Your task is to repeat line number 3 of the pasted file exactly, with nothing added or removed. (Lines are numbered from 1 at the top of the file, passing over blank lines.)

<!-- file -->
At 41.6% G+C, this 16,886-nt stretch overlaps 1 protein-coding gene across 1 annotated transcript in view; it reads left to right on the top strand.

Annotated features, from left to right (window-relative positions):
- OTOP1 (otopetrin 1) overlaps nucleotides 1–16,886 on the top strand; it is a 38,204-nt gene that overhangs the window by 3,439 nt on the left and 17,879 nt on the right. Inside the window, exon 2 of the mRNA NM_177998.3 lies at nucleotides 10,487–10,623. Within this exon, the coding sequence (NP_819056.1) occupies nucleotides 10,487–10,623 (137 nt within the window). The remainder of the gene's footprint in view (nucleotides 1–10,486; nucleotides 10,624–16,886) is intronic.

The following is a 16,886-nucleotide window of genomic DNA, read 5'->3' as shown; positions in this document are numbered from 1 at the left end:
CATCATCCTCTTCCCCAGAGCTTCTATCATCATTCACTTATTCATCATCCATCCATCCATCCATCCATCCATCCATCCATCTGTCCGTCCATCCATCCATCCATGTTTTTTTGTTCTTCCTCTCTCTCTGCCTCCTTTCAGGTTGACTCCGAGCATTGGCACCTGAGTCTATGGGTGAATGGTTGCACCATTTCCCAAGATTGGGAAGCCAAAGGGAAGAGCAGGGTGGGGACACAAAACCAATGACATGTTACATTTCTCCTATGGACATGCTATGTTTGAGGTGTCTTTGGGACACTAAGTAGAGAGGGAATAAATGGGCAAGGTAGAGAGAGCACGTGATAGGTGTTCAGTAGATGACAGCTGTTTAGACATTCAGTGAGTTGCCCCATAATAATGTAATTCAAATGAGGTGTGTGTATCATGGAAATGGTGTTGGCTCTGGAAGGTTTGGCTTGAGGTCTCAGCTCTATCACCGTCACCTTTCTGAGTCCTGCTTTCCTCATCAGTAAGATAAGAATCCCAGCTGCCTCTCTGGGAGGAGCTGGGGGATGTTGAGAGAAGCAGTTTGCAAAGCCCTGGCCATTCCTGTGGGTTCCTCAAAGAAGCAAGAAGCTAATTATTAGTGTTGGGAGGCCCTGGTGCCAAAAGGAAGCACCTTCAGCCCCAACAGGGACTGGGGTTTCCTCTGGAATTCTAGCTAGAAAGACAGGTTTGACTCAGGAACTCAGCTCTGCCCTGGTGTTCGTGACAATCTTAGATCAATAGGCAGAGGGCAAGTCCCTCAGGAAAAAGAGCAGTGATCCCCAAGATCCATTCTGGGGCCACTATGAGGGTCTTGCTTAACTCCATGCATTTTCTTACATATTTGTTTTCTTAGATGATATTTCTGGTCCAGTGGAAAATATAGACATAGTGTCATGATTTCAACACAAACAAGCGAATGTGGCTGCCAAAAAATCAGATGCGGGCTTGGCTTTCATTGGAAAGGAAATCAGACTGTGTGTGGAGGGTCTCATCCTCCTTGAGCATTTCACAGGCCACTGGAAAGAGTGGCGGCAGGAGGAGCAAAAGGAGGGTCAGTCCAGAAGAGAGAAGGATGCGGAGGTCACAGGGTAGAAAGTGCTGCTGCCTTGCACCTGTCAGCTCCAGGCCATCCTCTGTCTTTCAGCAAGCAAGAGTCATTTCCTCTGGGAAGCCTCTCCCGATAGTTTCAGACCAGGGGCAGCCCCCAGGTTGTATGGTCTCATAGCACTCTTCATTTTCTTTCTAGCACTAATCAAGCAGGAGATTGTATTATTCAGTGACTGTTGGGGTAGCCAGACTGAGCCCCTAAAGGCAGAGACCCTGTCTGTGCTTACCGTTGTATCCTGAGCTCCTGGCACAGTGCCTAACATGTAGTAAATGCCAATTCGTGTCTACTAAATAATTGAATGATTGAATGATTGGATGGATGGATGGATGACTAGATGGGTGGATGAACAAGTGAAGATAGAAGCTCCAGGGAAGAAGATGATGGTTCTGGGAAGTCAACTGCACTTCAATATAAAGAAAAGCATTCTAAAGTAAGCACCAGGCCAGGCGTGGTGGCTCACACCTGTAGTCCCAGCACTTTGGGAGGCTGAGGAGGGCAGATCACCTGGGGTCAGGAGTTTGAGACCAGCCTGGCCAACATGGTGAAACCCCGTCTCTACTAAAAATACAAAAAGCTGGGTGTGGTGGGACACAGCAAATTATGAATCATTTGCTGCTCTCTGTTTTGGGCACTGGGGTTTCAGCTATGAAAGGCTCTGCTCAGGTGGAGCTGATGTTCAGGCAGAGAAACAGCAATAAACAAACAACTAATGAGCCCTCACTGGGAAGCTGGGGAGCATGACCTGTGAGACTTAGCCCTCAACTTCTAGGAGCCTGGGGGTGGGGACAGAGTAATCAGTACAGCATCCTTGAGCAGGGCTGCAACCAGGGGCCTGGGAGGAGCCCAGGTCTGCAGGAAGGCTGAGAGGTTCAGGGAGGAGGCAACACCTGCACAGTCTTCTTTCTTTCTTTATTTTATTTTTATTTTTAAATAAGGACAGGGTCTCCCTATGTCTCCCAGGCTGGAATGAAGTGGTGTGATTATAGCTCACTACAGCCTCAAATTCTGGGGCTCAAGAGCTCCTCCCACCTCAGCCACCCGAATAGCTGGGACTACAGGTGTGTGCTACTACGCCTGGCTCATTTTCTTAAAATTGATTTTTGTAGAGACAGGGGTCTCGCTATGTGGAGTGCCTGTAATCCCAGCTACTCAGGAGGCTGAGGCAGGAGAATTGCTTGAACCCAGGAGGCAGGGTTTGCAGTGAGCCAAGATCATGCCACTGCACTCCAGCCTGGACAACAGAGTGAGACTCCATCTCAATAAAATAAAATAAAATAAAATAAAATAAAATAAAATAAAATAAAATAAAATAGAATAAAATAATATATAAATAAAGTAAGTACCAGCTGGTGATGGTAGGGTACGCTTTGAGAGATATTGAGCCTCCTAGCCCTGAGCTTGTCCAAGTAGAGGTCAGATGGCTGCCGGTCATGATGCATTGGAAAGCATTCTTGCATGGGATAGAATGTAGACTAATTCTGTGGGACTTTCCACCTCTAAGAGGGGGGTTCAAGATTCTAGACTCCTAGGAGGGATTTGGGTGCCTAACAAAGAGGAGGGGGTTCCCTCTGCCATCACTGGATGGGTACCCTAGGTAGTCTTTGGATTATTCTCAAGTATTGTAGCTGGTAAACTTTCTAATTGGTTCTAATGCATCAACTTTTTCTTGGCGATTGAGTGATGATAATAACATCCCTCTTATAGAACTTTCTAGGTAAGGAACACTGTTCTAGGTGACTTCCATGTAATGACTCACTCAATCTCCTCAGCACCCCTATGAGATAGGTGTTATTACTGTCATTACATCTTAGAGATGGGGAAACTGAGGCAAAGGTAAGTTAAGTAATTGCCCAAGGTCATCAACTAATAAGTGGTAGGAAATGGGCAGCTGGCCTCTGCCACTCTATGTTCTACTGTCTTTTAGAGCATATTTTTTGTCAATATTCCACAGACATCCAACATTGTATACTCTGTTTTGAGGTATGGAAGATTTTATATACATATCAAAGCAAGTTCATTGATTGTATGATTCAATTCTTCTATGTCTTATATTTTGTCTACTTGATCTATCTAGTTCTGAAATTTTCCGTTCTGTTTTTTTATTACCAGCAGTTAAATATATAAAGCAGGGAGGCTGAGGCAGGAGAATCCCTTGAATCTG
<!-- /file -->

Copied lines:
- OTOP1 (otopetrin 1) overlaps nucleotides 1–16,886 on the top strand; it is a 38,204-nt gene that overhangs the window by 3,439 nt on the left and 17,879 nt on the right. Inside the window, exon 2 of the mRNA NM_177998.3 lies at nucleotides 10,487–10,623. Within this exon, the coding sequence (NP_819056.1) occupies nucleotides 10,487–10,623 (137 nt within the window). The remainder of the gene's footprint in view (nucleotides 1–10,486; nucleotides 10,624–16,886) is intronic.